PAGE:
While the book is not intended to be a scientific treatise on the issues I believe that those familiar with the science and mathematics are probably not going to enjoy entire sections of the book. In his attempt to make the issues understandable to the layman Mr Dolnick often uses terminology that is either incorrect or so "dumbed down" that it is difficult for those who know the subject areas to bear with. For example, no one in the Sciences has used the term "imaginary numbers" since I was in High School many, many years ago. The numbers are now referred to as "complex numbers" since they are not "imaginary" at all. And, in spite of Mr Dolnick's book, mathematicians today would almost universally say that they are involved in the discovery of "eternal truths" and that has not changed since the time of Kepler. Armithmetic is not, and never has been, part of modern mathematics past the 5th or 6th grade in school.
I can only review and evalutate this book in the light I see it. If I were a non-scientist I suppose my review might be different but I am not and hence I find this book "off-putting" in entire sections. While I believe it would be of interest to those without much of a scientific background I believe it is of only very limited interest to those who are trained in the "exact sciences". On the plus side I believe that Alan Sklar's narration is very well done.
I grew up on Golden Age Radio, I love to learn about a great many things, and I enjoy a wide variety of genres. Me, bored? Never!
This book sets everything up with a concise account of the kinds of nonsense and "old wives' tales" people believed back in the Middle Ages. It's important to note that people in those times weren't stupid, but superstition permeated everything, and society kept locks on the doors of advancement for a long time, often out of fear. And then little by little, some brave and brilliant minds risked ridicule or worse and slowly unlocked the secrets that transformed our understanding and gave birth to modern science. This is that story of what they did, how they did it, and some of the drama that unfolded because of it. That drama is precisely why I make the remark in the title of this review. This book will reveal that the Dark Ages weren't quite so dark, the Enlightenment wasn't that enlightening, and yet we made it this far in spite of ourselves because of the chain of events that did transpire. It's an interesting account that fills in some of the story behind the story.
This book is certainly a lot of fun for anyone with a passing interest in intellectual history in general, or the turn of the eighteenth century in England in specific. If you're already pretty versed in the beginnings of the Royal Society or the life of Isaac Newton, you probably won't learn very much, but Dolnick's handling of the subject matter is still engaging and makes it feel like you're listening to a story about some old friends. A great aspect of this book is that it pays particular attention to the interpersonal relationships between the great minds of the era. Newton's feuds could fill a book of their own, but this book handles some of the big ones rather neatly.
I would like to point out, however, that the reading is pretty grating. Alan Sklar certainly has a pleasant speaking voice, but his delivery of the material seems almost condescending at times. At several points in the narration, he actually chuckles while delivering some lines, and the result is that he comes across as holding the primary sources in contempt, whether that is actually true or not. Some of the great discoveries of that time have become practically cliché, but in their original context they deserve more respect than this reading gives them.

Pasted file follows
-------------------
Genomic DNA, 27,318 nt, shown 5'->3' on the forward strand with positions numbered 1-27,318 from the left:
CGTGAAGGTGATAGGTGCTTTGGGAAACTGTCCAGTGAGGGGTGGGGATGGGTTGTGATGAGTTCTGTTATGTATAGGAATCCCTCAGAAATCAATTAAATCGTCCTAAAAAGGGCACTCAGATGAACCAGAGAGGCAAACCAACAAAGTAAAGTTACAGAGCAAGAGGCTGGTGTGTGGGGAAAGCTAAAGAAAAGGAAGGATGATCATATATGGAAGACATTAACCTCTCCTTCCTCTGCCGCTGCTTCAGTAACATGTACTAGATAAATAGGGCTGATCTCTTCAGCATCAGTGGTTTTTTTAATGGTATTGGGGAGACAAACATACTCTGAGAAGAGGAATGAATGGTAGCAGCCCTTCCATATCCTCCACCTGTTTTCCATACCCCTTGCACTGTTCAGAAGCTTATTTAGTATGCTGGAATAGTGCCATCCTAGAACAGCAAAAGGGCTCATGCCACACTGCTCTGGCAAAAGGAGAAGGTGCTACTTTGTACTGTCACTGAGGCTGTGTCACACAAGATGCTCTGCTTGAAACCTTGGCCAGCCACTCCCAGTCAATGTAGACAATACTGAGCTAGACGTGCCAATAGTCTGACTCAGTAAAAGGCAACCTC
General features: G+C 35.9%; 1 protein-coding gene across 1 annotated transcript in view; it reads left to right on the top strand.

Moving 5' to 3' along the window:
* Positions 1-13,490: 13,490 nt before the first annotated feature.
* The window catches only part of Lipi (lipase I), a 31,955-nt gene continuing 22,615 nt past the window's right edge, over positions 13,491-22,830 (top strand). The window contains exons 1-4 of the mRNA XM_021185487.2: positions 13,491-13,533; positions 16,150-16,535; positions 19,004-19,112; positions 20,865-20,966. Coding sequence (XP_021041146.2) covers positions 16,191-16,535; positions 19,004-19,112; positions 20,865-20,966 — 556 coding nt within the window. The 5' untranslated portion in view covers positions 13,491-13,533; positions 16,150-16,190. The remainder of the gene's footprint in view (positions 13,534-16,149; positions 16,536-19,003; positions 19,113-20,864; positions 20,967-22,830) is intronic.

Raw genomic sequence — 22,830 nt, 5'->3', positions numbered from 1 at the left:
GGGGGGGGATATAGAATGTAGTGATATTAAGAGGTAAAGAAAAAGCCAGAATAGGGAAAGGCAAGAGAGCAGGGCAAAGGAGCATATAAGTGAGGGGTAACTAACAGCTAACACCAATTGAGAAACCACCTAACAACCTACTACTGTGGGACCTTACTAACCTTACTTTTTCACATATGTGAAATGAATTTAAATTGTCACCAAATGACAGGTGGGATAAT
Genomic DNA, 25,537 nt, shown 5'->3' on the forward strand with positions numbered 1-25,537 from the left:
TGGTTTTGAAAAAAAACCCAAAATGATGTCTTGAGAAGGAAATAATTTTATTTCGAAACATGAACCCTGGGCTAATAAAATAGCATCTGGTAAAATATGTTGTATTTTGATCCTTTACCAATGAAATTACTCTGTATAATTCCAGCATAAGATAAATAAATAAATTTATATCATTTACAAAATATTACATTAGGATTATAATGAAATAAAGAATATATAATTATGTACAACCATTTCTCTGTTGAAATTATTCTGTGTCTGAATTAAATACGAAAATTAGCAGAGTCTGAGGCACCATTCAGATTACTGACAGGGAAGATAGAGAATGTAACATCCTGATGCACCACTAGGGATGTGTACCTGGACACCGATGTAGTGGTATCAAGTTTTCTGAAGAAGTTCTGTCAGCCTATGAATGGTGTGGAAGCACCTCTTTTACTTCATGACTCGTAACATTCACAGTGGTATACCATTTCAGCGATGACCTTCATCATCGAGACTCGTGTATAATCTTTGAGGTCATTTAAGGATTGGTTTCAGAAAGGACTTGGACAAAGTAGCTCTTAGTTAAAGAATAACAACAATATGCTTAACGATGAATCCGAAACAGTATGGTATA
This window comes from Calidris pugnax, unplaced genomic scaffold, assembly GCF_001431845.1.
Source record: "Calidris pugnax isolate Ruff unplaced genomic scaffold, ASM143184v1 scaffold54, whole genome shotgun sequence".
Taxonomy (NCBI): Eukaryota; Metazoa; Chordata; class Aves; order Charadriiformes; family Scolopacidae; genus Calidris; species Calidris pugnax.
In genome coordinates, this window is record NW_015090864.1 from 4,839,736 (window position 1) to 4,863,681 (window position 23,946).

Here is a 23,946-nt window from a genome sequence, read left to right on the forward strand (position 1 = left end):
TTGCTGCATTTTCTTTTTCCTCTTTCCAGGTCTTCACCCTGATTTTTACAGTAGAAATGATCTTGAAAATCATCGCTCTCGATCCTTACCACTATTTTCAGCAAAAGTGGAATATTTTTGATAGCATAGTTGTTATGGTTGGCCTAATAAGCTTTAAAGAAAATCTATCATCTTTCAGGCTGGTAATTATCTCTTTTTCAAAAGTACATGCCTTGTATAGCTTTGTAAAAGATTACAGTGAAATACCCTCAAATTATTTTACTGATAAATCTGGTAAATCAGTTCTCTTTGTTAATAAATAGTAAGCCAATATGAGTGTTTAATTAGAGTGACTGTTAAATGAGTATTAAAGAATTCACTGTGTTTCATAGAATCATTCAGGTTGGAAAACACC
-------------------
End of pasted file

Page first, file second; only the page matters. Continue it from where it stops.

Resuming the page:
Still, this book is an enjoyable experience from start to finish. As someone who has researched this particular period fairly extensively, I didn't really learn much from it, but I enjoyed listening. I recommend it to anyone interested in learning more about the Scientific Revolution, or what kind of man Sir Isaac Newton actually was.
To put it succinctly, the narrator ruined this book for me. Maybe Mr. Sklar would be great reading Shakespeare but this book is a work of non-fiction. I was constantly distracted by his attempts at reading life into the words, laughing at times, most times very animated, and always inappropriate in my perspective. There are very few books for which I am bothered by the narrator, but this is certainly one.
Now, as for the book itself... I like the history of science and great scientists. The Clockwork Universe did contain quite a bit of information about Newton, et al., that I didn't know and found intriguing. However it seemed a bit disjointed to me, even for non-fiction, bouncing around from one time period to another without context.
Probability of Listening to it Again: 1
Would Purchase Again Knowing What I Know Now: 1
It is difficult to imagine a target readership for this book. If you are not academically inclined, the subject matter will not be interesting. If you are, then the material is too basic to hold your attention. Maybe it is for teenage children; maybe it is for people who learn their history from cable TV.
The narrator over-acts and has a voice that is mismatched to the material: the performance sounds like a trailer for a movie about someone who has stolen money from the Mafia. Quotes from other writers are delivered in an ironic tone of voice, as though the words are somehow funny or quaint, even when the subject matter suggests otherwise.
There is an additional problem for British readers: while some American accents are pleasant and transparent, this one isn't. It set my teeth on edge.
Readers on both sides of the Atlantic should avoid this audio book; British readers should run away screaming.
I thoroughly enjoyed The Clockwork Universe. It was full of humor, fascinating history, and interesting information about the scientific revolution. I liked the narrator's style and it felt like he was having a conversation with the listener. Excellent book and great stories to share with students, friends, or family.